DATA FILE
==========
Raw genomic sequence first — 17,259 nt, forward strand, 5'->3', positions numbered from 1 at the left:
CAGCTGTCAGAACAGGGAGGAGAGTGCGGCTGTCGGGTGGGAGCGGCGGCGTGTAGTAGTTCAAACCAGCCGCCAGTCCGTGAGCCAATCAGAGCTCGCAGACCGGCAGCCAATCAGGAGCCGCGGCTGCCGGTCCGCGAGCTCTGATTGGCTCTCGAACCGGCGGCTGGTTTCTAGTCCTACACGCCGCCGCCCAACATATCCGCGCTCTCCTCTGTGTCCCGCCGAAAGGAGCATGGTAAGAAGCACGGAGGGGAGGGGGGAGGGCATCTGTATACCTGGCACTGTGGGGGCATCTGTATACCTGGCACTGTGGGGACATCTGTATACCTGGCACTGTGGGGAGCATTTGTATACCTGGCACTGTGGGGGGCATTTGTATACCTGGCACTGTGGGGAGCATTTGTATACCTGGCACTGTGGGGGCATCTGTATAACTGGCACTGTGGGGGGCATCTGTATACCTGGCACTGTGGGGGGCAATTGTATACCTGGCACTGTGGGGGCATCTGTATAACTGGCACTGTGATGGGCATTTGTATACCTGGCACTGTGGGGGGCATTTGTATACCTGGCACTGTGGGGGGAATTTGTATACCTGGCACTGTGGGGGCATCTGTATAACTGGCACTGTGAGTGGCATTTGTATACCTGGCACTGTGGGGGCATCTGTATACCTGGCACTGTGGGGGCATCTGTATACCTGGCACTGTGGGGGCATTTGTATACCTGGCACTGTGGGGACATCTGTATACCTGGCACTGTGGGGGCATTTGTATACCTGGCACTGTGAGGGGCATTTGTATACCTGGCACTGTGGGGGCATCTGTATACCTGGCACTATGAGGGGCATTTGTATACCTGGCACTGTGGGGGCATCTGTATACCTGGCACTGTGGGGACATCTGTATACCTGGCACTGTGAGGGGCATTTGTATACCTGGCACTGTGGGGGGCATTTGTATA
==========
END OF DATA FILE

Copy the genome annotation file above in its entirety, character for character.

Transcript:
Raw genomic sequence first — 17,259 nt, forward strand, 5'->3', positions numbered from 1 at the left:
CAGCTGTCAGAACAGGGAGGAGAGTGCGGCTGTCGGGTGGGAGCGGCGGCGTGTAGTAGTTCAAACCAGCCGCCAGTCCGTGAGCCAATCAGAGCTCGCAGACCGGCAGCCAATCAGGAGCCGCGGCTGCCGGTCCGCGAGCTCTGATTGGCTCTCGAACCGGCGGCTGGTTTCTAGTCCTACACGCCGCCGCCCAACATATCCGCGCTCTCCTCTGTGTCCCGCCGAAAGGAGCATGGTAAGAAGCACGGAGGGGAGGGGGGAGGGCATCTGTATACCTGGCACTGTGGGGGCATCTGTATACCTGGCACTGTGGGGACATCTGTATACCTGGCACTGTGGGGAGCATTTGTATACCTGGCACTGTGGGGGGCATTTGTATACCTGGCACTGTGGGGAGCATTTGTATACCTGGCACTGTGGGGGCATCTGTATAACTGGCACTGTGGGGGGCATCTGTATACCTGGCACTGTGGGGGGCAATTGTATACCTGGCACTGTGGGGGCATCTGTATAACTGGCACTGTGATGGGCATTTGTATACCTGGCACTGTGGGGGGCATTTGTATACCTGGCACTGTGGGGGGAATTTGTATACCTGGCACTGTGGGGGCATCTGTATAACTGGCACTGTGAGTGGCATTTGTATACCTGGCACTGTGGGGGCATCTGTATACCTGGCACTGTGGGGGCATCTGTATACCTGGCACTGTGGGGGCATTTGTATACCTGGCACTGTGGGGACATCTGTATACCTGGCACTGTGGGGGCATTTGTATACCTGGCACTGTGAGGGGCATTTGTATACCTGGCACTGTGGGGGCATCTGTATACCTGGCACTATGAGGGGCATTTGTATACCTGGCACTGTGGGGGCATCTGTATACCTGGCACTGTGGGGACATCTGTATACCTGGCACTGTGAGGGGCATTTGTATACCTGGCACTGTGGGGGGCATTTGTATA